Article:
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2018 Coachella Valley Music And Arts Festival - Weekend 1 - Day 2

Source: Kevin Winter / Getty

As of 12 a.m. on Wednesday morning, to much fanfare and Beyhive anticipation, Beyoncé’s Homecoming documentary, showcasing her epic 2018 Coachella performance, was released for streaming on Netflix. Aside from the incredible two-hour performance and footage of the work required to make the show happen, we were personally shook by the efforts the singer took to get her body ready after welcoming twins.

She shared that she withstood four months, alone, of rehearsals with her band to get the music just right first, and then four months of dance rehearsals to get every step in order. All of this was done while trying to recover physically from birthing two children and balancing caring for them, and a then 6-year-old Blue Ivy.

“I got pregnant unexpectedly, and it ended up being twins, which was even more of a surprise,” she said in the doc. “My body went through more than I knew it could. I was 218 pounds the day I gave birth. I had an extremely difficult pregnancy. I had high blood pressure. I developed toxemia, preeclampsia, and in the womb, one of my babies’ heartbeat paused a few times, so I had to get an emergency C-section.”

In the doc, we see her training, going to her first rehearsal post-pregnancy, trying to keep up with the steps while carrying a little extra weight. Beyoncé is motivated to make the performance not only like a HBCU homecoming, but also a celebration of her return to the stage.

“It’s my first time back home, on the stage after giving birth. I’m creating my own homecoming. And it’s hard,” she said. “There were days that I thought, you know, I’d never be the same. I’d never be the same physically, my strength and endurance would never be the same.”

“I had to rebuild my body from cut muscles,” she added.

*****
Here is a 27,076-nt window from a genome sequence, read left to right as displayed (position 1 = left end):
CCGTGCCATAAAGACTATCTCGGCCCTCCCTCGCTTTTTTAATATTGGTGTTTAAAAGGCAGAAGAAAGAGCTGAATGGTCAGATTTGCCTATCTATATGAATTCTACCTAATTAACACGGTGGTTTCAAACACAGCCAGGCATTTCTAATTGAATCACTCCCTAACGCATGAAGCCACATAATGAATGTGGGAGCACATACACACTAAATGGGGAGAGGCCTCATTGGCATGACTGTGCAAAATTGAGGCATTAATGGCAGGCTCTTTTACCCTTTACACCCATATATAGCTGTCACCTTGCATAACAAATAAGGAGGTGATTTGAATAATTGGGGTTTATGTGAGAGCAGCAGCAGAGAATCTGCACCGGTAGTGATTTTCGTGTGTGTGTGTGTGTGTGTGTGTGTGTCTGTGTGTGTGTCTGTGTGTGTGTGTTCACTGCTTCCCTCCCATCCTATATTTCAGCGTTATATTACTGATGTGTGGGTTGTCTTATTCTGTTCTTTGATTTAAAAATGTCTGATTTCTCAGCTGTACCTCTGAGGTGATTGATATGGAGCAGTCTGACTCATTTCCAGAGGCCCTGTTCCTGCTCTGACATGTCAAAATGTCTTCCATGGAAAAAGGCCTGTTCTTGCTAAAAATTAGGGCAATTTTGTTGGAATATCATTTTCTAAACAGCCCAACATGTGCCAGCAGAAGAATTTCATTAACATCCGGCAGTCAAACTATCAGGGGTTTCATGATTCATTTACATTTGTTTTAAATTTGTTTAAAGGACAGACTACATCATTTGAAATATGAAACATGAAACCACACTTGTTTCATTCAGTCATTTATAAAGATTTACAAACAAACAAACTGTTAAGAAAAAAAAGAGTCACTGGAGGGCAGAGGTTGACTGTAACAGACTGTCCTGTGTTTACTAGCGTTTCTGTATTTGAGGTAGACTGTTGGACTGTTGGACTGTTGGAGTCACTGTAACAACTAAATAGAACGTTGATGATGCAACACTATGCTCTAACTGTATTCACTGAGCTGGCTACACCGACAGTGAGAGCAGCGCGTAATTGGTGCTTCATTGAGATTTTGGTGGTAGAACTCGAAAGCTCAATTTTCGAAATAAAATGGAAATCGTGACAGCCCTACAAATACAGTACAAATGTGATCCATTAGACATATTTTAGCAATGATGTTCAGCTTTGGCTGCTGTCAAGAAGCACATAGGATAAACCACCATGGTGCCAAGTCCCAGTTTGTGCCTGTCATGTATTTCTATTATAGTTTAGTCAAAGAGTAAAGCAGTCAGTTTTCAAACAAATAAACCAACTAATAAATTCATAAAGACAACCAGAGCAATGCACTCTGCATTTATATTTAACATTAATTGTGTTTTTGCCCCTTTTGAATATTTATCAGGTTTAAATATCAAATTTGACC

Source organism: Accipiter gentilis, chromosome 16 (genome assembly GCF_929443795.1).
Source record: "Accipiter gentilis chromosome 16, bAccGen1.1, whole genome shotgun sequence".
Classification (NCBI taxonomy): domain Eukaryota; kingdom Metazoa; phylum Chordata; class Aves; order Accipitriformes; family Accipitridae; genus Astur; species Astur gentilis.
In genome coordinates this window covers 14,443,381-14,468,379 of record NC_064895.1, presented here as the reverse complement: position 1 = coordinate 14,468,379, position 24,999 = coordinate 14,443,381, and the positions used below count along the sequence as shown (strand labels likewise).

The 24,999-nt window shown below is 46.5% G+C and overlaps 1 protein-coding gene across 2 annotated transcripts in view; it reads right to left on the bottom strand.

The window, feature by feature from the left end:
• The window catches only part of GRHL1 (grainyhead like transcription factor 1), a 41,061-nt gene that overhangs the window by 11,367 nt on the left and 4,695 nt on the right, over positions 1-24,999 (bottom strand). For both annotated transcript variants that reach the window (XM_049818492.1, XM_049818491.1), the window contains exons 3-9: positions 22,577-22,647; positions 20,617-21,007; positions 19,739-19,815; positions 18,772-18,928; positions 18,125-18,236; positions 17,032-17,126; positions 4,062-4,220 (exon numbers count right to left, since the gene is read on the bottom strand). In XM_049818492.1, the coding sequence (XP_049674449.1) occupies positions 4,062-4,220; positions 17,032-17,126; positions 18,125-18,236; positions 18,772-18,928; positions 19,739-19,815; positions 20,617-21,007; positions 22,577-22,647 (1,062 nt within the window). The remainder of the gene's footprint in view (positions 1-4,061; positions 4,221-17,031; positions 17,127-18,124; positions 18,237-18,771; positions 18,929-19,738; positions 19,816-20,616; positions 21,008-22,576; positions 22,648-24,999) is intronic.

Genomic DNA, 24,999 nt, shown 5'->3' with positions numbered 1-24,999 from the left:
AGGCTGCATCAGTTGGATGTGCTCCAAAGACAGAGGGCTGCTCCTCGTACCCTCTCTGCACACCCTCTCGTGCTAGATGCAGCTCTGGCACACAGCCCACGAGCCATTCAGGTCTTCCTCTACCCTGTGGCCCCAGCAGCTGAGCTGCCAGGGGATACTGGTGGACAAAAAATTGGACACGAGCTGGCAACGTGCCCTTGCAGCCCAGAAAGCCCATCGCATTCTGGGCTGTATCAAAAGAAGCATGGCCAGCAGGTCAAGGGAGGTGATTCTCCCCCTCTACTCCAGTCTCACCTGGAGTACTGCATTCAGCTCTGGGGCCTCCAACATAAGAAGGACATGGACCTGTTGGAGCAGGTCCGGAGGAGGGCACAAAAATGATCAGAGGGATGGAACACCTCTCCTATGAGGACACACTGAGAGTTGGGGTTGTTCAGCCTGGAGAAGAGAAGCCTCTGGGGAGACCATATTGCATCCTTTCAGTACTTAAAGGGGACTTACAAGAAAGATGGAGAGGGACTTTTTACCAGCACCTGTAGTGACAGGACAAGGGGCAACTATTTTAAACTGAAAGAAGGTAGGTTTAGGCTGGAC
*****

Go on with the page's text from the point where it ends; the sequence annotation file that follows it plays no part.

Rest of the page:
The star talked about her hopes on her first day rehearsing post-baby of eventually being able to push her body through SoulCycle, as well as stairs and dance rehearsals all in one day. To get there, she also pushed herself in the gym, doing strength training, battle ropes and more. She had no qualms with admitting that it was rough.

“In the beginning, it was so many muscle spasms,” she said. “Just internally, my body was not connected. My mind was not there. My mind wanted to be with my children. What people don’t see is the sacrifice. I would dance and go off to the trailer and breastfeed the babies, and the days I could, I would bring the children.”

She also made sacrifices in terms of her diet as well.

“In order for me to meet my goal, I’m limiting myself to no bread, no carbs, no sugar, no dairy, no meat, no fish, no alcohol. And I’m hungry,” she said. “I definitely pushed myself further than I knew I could. And I’ve learned a very valuable lesson. I will never [laughs], never push myself that far again.”

But it all paid off greatly. In small victories, the star was able to fit into an old Mrs. Carter World Tour costume (which she gleefully FaceTimed Jay-Z about), and in big ones, well, you’ve seen the performance. The success of it all helped Bey embrace a new stage of her life, as a mother of three, and the undisputed greatest performer of our generation.

“I feel like I’m just a new woman, in a new chapter of my life, and I’m not even trying to be who I was,” she said. “It’s just so beautiful that children do that to you.”

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